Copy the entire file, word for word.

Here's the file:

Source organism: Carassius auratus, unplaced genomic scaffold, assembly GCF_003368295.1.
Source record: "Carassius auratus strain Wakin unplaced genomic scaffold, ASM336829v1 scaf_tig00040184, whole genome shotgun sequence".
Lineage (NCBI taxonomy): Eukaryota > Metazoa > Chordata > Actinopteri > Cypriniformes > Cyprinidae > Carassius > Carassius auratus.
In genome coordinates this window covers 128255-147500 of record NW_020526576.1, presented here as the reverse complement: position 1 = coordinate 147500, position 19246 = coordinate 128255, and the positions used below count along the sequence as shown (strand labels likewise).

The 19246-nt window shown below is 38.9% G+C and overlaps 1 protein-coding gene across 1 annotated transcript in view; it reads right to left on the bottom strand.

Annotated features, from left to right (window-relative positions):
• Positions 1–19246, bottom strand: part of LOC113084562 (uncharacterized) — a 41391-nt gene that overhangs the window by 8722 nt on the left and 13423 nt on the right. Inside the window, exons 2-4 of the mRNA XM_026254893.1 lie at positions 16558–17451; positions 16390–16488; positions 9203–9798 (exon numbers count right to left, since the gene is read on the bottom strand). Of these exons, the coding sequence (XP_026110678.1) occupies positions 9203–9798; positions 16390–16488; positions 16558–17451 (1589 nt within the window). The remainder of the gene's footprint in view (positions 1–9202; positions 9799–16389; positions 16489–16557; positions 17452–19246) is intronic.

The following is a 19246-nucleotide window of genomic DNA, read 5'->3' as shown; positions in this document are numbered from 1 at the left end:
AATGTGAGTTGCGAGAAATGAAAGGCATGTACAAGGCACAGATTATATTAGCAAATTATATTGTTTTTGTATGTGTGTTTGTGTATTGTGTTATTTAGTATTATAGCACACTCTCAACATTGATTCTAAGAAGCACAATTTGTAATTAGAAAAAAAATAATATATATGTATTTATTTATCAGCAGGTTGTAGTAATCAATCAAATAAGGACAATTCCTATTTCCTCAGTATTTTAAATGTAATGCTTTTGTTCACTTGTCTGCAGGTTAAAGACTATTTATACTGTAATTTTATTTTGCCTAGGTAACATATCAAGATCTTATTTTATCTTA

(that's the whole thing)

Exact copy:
Source organism: Carassius auratus, unplaced genomic scaffold, assembly GCF_003368295.1.
Source record: "Carassius auratus strain Wakin unplaced genomic scaffold, ASM336829v1 scaf_tig00040184, whole genome shotgun sequence".
Lineage (NCBI taxonomy): Eukaryota > Metazoa > Chordata > Actinopteri > Cypriniformes > Cyprinidae > Carassius > Carassius auratus.
In genome coordinates this window covers 128255-147500 of record NW_020526576.1, presented here as the reverse complement: position 1 = coordinate 147500, position 19246 = coordinate 128255, and the positions used below count along the sequence as shown (strand labels likewise).

The 19246-nt window shown below is 38.9% G+C and overlaps 1 protein-coding gene across 1 annotated transcript in view; it reads right to left on the bottom strand.

Annotated features, from left to right (window-relative positions):
• Positions 1–19246, bottom strand: part of LOC113084562 (uncharacterized) — a 41391-nt gene that overhangs the window by 8722 nt on the left and 13423 nt on the right. Inside the window, exons 2-4 of the mRNA XM_026254893.1 lie at positions 16558–17451; positions 16390–16488; positions 9203–9798 (exon numbers count right to left, since the gene is read on the bottom strand). Of these exons, the coding sequence (XP_026110678.1) occupies positions 9203–9798; positions 16390–16488; positions 16558–17451 (1589 nt within the window). The remainder of the gene's footprint in view (positions 1–9202; positions 9799–16389; positions 16489–16557; positions 17452–19246) is intronic.

The following is a 19246-nucleotide window of genomic DNA, read 5'->3' as shown; positions in this document are numbered from 1 at the left end:
AATGTGAGTTGCGAGAAATGAAAGGCATGTACAAGGCACAGATTATATTAGCAAATTATATTGTTTTTGTATGTGTGTTTGTGTATTGTGTTATTTAGTATTATAGCACACTCTCAACATTGATTCTAAGAAGCACAATTTGTAATTAGAAAAAAAATAATATATATGTATTTATTTATCAGCAGGTTGTAGTAATCAATCAAATAAGGACAATTCCTATTTCCTCAGTATTTTAAATGTAATGCTTTTGTTCACTTGTCTGCAGGTTAAAGACTATTTATACTGTAATTTTATTTTGCCTAGGTAACATATCAAGATCTTATTTTATCTTA